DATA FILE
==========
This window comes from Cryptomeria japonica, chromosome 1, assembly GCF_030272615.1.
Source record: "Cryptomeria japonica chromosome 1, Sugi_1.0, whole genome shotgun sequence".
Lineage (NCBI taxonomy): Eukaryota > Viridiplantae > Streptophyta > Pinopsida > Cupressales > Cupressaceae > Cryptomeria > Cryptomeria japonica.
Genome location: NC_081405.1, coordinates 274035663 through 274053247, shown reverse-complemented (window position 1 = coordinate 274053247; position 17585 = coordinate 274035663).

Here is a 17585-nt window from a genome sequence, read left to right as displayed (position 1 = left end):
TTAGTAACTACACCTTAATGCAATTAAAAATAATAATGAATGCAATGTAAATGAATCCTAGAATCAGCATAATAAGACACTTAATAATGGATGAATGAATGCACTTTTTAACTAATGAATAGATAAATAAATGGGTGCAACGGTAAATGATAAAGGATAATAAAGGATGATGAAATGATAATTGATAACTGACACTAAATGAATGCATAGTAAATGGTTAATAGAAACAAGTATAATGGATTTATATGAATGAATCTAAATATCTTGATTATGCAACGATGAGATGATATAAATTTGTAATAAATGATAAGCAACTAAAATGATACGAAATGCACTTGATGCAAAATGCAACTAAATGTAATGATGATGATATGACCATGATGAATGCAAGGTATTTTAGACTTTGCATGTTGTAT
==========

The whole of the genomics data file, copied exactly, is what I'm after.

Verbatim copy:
This window comes from Cryptomeria japonica, chromosome 1, assembly GCF_030272615.1.
Source record: "Cryptomeria japonica chromosome 1, Sugi_1.0, whole genome shotgun sequence".
Lineage (NCBI taxonomy): Eukaryota > Viridiplantae > Streptophyta > Pinopsida > Cupressales > Cupressaceae > Cryptomeria > Cryptomeria japonica.
Genome location: NC_081405.1, coordinates 274035663 through 274053247, shown reverse-complemented (window position 1 = coordinate 274053247; position 17585 = coordinate 274035663).

Here is a 17585-nt window from a genome sequence, read left to right as displayed (position 1 = left end):
TTAGTAACTACACCTTAATGCAATTAAAAATAATAATGAATGCAATGTAAATGAATCCTAGAATCAGCATAATAAGACACTTAATAATGGATGAATGAATGCACTTTTTAACTAATGAATAGATAAATAAATGGGTGCAACGGTAAATGATAAAGGATAATAAAGGATGATGAAATGATAATTGATAACTGACACTAAATGAATGCATAGTAAATGGTTAATAGAAACAAGTATAATGGATTTATATGAATGAATCTAAATATCTTGATTATGCAACGATGAGATGATATAAATTTGTAATAAATGATAAGCAACTAAAATGATACGAAATGCACTTGATGCAAAATGCAACTAAATGTAATGATGATGATATGACCATGATGAATGCAAGGTATTTTAGACTTTGCATGTTGTAT